Having a basic understanding of modeling and data analytics is a key skill for emergency managers. Those relying on models to make decisions need to appreciate that they will always contend with some degree of uncertainty. Understanding the underlying assumptions associated with a given model and consulting more than one model before making major decisions are prudent courses of action. Going further to glean insights from disparate fields of study is even better. For instance, useful studies of terrorism risk have been produced in the fields of criminology, economics, and political science.
A Collective Forecast Model
With so many different COVID models and methodologies to consider, one promising practice is “ensemble” modeling or the effort to compare and merge various models to produce a collective forecast. In doing so, researchers can synthesize the various models and develop a more accurate picture for policymakers to consider. Roughly, this process resembles throwing out the high and low scores in some Olympic events to eliminate data that could skew the overall result.
The National Hurricane Center uses a similar concept known as consensus modeling, which averages the results of several models to achieve consensus on potential storm tracks. Consensus models are generally more accurate than relying on any one single forecast model. Emergency managers, especially those in coastal areas, should also be familiar with the “cone of uncertainty,” which refers to a probabilistic path of a storm center based on historical error rates. The cone provides at least a rough idea of the storm track and areas of potential impact. However, it is important to appreciate that the center of the storm generally has a 66% chance of occurring within the cone and a 33% chance of occurring outside of it. That is, these models help emergency managers allocate resources and manage risk intelligently but cannot perfectly predict the future.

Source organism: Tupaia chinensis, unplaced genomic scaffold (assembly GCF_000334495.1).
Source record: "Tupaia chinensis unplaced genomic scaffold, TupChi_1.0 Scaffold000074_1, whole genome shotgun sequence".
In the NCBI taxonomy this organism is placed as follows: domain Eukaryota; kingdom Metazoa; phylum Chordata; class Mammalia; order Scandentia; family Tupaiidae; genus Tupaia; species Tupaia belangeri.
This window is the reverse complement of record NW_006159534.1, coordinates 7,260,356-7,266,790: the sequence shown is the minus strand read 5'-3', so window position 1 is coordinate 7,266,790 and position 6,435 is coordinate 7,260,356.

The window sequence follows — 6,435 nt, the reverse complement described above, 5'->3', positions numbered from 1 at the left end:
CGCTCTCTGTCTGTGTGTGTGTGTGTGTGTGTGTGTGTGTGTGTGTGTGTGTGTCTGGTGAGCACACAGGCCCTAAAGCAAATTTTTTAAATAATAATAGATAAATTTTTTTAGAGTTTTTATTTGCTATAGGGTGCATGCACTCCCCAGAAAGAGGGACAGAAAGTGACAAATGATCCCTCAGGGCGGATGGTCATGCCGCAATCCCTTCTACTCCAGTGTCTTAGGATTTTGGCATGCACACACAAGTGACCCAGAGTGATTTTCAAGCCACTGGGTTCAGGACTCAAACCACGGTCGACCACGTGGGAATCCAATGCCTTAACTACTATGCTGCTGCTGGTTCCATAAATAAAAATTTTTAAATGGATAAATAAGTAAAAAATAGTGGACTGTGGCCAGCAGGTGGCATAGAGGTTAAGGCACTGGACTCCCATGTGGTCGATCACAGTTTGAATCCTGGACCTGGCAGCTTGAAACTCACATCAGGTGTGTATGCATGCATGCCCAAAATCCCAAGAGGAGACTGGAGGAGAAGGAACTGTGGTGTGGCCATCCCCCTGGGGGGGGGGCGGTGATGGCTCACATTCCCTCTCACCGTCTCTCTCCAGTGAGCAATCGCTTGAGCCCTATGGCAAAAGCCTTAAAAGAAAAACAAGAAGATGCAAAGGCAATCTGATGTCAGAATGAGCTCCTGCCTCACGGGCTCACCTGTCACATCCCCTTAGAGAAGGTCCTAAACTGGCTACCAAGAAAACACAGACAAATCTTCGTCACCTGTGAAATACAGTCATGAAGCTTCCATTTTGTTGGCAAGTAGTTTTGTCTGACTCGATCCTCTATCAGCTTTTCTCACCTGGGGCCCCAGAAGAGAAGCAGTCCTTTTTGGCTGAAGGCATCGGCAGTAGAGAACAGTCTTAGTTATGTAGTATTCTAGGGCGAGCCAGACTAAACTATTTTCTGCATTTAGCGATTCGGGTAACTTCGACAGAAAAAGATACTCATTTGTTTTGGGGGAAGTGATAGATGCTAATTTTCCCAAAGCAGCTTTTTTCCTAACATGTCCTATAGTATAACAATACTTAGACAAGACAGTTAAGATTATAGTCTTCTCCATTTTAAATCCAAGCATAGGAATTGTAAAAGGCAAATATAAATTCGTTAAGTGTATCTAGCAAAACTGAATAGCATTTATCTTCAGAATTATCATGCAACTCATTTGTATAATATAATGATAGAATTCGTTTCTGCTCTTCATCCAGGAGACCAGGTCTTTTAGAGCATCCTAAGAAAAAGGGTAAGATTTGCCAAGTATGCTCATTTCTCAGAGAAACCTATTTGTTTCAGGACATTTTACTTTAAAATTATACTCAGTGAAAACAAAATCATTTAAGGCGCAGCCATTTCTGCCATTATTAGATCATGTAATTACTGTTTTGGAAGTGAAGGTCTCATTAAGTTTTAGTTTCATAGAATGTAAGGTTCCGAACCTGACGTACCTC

Emergency managers often find themselves in the middle of policy discussions, helping to gather and interpret the necessary information so policymakers can make informed decisions. Modeling, whether for public health emergencies, terrorism risk, or weather events, is here to stay, and its application will likely only increase along with concurrent increases in data collection and the computational power necessary to process massive data sets. Emergency managers must embrace, or at least understand the fundamentals of modeling, predictive analytics, data visualization, and other quantitative tools and techniques as the discipline adapts to meet COVID and other contemporary challenges.
Terry Hastings is the senior policy advisor for the New York State Division of Homeland Security and Emergency Services (DHSES) and an adjunct professor for the College of Emergency Preparedness, Homeland Security and Cybersecurity at the State University of New York at Albany. He oversees the DHSES policy and program development unit and a variety of statewide programs and initiatives.
Colin Krainin is a special assistant at DHSES. Previously he was an associate research scholar and lecturer at Princeton University. He received his Ph.D. in Economics from the University of Texas at Austin.